C5 injury with partial C6 function on left.

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      • #4
        I don't know if your husband has one, but I have a loop on the front of my seat cushion, used to easily pull the cushion off when disassembling it. When I take my dog out, I attach the leash to that loop using a carabiner. That way she is attached to the front and center of my chair, making it more difficult for her to flip me over. I hope this helps.

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        • #5
          Pic of strap and velcro

          I use a retractable as if not, the leash just under my wheels..I just untie the vlecro and loop the leash handle into it..works good so far!
          "The trick is in what one emphasizes. We either make ourselves miserable, or we make ourselves happy. The amount of work is the same.” ~Carlos Castaneda

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          • #6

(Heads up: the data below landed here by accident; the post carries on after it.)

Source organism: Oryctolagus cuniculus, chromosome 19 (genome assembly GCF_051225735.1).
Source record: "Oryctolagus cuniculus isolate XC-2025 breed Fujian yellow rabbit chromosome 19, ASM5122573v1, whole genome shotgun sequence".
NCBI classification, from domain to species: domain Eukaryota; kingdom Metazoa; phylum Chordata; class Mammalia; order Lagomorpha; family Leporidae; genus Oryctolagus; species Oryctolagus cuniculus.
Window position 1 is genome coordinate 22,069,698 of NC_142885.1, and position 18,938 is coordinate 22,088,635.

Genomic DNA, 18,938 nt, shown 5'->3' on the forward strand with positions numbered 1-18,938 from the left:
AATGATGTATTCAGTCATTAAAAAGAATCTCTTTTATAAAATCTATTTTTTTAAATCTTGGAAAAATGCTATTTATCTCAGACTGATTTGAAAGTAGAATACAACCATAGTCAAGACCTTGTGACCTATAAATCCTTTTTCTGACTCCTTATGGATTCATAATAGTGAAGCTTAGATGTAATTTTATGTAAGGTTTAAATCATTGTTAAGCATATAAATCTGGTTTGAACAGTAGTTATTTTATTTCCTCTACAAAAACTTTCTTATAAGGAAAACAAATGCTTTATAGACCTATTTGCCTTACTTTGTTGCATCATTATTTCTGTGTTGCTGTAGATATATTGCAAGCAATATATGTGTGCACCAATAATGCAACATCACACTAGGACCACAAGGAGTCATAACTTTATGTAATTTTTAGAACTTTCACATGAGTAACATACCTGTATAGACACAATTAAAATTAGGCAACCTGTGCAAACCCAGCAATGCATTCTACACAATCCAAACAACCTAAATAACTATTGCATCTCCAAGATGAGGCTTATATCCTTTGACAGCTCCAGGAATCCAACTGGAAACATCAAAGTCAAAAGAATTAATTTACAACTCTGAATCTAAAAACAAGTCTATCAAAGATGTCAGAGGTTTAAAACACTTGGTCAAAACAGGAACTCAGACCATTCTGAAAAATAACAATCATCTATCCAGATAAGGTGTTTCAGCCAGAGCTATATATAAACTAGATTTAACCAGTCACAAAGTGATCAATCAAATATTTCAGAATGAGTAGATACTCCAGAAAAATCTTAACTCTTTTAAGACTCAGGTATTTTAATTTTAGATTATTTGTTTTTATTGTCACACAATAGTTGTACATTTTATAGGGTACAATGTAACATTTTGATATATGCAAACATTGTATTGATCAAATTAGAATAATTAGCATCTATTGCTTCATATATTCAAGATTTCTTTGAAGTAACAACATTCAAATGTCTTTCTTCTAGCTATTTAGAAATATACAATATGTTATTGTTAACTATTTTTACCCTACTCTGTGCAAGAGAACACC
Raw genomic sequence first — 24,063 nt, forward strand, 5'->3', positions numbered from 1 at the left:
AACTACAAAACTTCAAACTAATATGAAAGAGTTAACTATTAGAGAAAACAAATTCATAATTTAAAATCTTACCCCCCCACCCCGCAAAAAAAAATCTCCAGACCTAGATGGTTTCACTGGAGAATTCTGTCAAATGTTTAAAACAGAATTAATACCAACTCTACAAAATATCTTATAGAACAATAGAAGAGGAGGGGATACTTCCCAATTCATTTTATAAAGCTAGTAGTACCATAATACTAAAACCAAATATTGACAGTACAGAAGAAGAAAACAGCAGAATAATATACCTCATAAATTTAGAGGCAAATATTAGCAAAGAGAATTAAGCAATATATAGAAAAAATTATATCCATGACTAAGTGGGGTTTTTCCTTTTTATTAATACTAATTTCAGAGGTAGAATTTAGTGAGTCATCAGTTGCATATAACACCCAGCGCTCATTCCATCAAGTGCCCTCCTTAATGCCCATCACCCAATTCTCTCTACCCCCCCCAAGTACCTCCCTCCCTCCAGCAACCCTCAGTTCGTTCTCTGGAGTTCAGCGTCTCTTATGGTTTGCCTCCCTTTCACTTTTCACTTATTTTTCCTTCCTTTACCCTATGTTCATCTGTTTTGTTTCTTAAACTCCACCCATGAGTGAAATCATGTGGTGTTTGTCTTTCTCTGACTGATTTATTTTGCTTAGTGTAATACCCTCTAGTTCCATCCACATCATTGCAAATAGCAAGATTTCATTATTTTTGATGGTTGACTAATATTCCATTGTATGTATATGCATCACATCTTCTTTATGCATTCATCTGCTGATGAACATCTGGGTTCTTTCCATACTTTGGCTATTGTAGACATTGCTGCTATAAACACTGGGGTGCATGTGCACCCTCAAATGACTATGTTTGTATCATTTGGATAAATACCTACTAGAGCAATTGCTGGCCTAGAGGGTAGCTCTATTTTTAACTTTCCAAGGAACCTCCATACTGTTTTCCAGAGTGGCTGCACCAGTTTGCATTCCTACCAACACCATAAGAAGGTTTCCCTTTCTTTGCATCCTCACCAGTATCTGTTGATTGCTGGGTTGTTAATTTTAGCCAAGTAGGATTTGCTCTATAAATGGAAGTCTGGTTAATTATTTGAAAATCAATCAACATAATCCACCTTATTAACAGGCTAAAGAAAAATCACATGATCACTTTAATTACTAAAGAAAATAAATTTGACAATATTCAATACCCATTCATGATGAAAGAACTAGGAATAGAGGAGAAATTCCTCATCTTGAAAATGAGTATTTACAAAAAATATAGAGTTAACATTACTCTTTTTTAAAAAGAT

i put a belt through the leash handle then arond my waist works great

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            • #7
              I have a 3/8 hole drilled in the seat pan(crotch area) with a quick hook. I have a bigger dog and that keeps him from tipping me in a "cat moment" Also helps to keep leash from getting wrapped around wheels .I have a friend whose dog will pull him around the 'hood in his manual chair.

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              • #8
                Hope you don't have a runner, becuase I've been flipped by my dog attaching him to my chair. Walking in a rural area and some turkey came from nowhere, another time it was just a phantom squirrel. He's getting better though.